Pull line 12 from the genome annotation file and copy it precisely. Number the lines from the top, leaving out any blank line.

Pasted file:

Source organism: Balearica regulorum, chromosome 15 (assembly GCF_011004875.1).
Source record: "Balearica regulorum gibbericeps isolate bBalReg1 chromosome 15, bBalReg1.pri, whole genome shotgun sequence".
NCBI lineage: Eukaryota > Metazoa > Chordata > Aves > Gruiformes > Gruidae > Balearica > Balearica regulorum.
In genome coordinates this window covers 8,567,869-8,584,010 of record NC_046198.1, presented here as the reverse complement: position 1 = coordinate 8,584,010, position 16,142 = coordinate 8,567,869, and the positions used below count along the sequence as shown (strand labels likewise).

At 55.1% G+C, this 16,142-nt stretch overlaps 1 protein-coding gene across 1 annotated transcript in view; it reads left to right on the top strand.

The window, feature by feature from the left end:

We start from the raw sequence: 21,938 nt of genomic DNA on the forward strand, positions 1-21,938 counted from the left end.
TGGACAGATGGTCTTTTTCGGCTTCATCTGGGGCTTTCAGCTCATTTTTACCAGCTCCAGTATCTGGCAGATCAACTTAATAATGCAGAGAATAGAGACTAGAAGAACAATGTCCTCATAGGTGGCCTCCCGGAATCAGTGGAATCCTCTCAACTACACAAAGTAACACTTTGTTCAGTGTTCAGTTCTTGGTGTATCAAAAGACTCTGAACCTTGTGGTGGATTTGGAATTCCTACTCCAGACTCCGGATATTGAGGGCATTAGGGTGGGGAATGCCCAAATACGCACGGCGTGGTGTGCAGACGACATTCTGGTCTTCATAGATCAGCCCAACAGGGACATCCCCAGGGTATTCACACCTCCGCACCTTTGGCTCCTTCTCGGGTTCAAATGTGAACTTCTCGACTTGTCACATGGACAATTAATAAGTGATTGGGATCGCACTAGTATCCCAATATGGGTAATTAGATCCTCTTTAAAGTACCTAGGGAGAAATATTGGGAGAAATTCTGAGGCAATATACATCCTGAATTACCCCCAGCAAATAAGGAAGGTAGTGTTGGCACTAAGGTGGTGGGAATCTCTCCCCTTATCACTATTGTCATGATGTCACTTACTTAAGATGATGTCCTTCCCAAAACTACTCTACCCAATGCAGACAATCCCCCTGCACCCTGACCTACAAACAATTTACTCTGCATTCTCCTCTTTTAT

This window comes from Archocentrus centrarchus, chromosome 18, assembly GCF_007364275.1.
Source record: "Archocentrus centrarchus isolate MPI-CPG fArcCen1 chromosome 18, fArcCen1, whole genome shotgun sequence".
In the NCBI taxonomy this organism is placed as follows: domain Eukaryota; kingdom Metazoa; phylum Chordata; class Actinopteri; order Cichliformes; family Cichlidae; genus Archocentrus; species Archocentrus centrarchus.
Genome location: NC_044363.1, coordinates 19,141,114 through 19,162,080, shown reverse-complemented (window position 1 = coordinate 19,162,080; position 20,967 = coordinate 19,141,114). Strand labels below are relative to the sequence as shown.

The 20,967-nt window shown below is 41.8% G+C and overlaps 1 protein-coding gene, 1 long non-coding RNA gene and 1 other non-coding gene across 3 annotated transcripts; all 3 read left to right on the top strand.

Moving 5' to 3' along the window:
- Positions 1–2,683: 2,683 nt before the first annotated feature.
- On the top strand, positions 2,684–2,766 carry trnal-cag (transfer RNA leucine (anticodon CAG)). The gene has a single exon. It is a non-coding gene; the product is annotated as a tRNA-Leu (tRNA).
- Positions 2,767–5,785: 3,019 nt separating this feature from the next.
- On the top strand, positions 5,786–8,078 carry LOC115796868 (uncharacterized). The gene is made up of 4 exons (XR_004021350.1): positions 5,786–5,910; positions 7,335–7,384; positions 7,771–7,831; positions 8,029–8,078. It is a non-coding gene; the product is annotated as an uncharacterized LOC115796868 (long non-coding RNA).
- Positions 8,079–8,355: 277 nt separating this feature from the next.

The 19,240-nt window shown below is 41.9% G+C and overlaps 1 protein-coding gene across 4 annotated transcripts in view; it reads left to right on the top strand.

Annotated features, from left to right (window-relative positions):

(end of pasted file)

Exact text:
Genome location: NC_044363.1, coordinates 19,141,114 through 19,162,080, shown reverse-complemented (window position 1 = coordinate 19,162,080; position 20,967 = coordinate 19,141,114). Strand labels below are relative to the sequence as shown.